demonstrate it in court so that the court can understand it, will best serve
your clients.

Have you ever had to explain to a jury how SSL or PKI works? Think about a
juries reaction if you gave them a Steven Bellovin paper to read, "credible"
and "authoritative" beyond a doubt, useful in court, maybe for technical
definitions.

Spend some time designing diagrams and such, that your grandparents or
parents (if you are a little older) can understand.

Dave

> Thomas,
>
> Thanks for your response.
>
> However, I was specifically asking for a definitive
> resource...something that, say, a customer could use if any
> of that customer's employees had to go to court and testify.
(Continue reading)

Greg Kelley | 13 Oct 22:14 2005

RE: Two Windows questions

Harlan,

You bring up an interesting point...

"a definitive resource...something that, say, a customer could use if
any of that customer's employees had to go to court and testify."

When I go to court and testify, I typically rely on 3 things:

1. Results of my test
2. Sworm affadavits
3. Generally accepted industry practices/knowledge

I would not necessarily consider a vendor, web page, book, etc. as a
definitive source that I would base my testimony on unless it falls into
one of the 3 categories above.

I think you might be forced to create an application with which you can
access the structure in question and test your results.

Greg Kelley, EnCE
Vestige Digital Investigations
Computer Forensics | Electronic Discovery | Corporate Surety
46 Public Square, Ste 220
Medina, OH 44256
(330)721-1205 x5432
(330)721-1206 Fax
http://www.vestigeltd.com

-----Original Message-----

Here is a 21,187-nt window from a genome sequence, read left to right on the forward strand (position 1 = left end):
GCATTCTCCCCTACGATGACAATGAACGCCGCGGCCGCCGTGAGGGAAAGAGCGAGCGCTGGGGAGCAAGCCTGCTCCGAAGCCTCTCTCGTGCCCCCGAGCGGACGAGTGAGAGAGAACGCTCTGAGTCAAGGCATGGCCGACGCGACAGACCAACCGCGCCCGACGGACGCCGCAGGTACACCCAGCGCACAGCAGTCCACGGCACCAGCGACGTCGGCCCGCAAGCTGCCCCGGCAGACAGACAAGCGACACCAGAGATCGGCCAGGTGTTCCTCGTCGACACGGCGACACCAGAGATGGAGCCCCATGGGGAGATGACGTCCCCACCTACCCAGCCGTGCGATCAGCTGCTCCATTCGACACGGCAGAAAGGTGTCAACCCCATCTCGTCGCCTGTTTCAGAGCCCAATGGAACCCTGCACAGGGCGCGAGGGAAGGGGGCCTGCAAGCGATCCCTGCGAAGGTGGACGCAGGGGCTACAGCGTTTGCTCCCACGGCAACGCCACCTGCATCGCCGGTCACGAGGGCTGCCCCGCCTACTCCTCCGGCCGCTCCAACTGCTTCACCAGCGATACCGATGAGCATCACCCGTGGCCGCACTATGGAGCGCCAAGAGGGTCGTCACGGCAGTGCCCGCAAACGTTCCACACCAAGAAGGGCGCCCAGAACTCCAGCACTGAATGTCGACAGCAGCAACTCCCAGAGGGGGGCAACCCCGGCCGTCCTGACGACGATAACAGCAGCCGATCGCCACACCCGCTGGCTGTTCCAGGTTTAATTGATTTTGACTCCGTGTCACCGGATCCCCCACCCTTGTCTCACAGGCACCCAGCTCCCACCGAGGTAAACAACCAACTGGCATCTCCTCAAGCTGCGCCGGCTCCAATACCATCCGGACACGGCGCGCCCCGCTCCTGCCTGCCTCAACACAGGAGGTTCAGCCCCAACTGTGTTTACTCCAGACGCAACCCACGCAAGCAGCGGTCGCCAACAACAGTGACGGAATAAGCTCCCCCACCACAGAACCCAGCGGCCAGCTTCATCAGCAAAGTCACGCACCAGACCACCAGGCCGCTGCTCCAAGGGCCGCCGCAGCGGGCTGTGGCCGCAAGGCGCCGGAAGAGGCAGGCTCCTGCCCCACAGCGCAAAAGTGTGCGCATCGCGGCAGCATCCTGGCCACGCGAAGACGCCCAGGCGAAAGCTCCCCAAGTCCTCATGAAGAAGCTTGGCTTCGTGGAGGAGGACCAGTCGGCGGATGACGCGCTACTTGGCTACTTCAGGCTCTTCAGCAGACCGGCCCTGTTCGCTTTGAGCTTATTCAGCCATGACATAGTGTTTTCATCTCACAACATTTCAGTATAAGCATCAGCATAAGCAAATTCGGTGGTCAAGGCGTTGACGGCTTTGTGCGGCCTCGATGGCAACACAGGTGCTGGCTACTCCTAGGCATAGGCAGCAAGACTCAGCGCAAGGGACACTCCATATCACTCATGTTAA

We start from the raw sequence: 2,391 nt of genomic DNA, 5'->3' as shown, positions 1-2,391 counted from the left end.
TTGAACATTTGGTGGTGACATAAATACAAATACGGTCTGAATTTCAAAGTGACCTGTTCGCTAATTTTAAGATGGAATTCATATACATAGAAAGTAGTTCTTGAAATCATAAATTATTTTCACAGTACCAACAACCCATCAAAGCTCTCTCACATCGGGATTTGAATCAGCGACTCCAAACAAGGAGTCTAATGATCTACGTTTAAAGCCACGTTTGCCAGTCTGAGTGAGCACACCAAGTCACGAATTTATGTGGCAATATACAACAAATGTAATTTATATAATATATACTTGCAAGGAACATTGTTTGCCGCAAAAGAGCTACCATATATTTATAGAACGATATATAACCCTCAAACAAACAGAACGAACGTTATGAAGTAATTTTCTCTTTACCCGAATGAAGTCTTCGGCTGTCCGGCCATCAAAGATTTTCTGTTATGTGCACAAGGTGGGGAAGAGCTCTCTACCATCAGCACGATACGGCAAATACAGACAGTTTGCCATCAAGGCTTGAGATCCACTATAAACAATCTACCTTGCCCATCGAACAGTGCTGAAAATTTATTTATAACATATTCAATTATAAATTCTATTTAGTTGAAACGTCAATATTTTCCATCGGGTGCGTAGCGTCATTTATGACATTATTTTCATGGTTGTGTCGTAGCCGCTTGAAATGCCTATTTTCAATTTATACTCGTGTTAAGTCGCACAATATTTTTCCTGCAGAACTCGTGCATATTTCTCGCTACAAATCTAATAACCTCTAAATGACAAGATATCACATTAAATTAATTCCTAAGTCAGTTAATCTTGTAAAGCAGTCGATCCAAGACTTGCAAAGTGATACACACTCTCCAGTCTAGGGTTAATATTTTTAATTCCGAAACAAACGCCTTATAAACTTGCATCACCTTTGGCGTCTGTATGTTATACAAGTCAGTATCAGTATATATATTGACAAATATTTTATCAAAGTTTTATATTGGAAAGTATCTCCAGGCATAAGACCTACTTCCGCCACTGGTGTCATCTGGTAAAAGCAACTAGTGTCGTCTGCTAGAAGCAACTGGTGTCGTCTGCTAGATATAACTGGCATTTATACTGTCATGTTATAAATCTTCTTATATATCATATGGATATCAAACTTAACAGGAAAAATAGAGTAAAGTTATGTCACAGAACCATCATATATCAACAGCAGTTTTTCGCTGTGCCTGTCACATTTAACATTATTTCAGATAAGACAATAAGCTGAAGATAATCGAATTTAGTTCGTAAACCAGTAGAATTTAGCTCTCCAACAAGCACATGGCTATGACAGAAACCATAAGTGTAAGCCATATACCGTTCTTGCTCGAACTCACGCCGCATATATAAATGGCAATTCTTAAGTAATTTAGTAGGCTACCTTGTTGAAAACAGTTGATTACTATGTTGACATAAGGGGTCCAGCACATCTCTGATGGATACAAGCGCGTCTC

(Continue reading)

Picon

Having trouble breaking partitions out of a raw image

I'm a little bit new to doing forensics, and I've run into something I
haven't seen before.

1) I created an 80Gig image of the entire drive using adepto (aka grab).
For purposes of this e-mail, the image is call image.dd.

2) Next, I wanted to break out the raw image into it's partitions, so I ran
mmls:

root <at> LinuxForensics usbdisk]# mmls -t dos image.dd
DOS Partition Table
Units are in 512-byte sectors

     Slot    Start        End          Length       Description
00:  -----   0000000000   0000000000   0000000001   Primary Table (#0)
01:  -----   0000000001   0000000062   0000000062   Unallocated
02:  00:00   0000000063   0002104514   0002104452   Linux Swap / Solaris x86
(0x82)
03:  00:01   0002104515   0156296384   0154191870   Linux (0x83)

3) I then used dd to pull out the Linux (0x83) partition:
[root <at> LinuxForensics usbdisk]# dd if=image.dd of=image3.dd bs=512
skip=2104515 count=154191870

4) This ran fine.  I then wanted to verify that the data looked OK, so I did
a "file" command
[root <at> LinuxForensics usbdisk]# file image3.dd
image3.dd: data

5) What?  This should have said it was a Linux filesystem, yes? (it has when
(Continue reading)


Gmane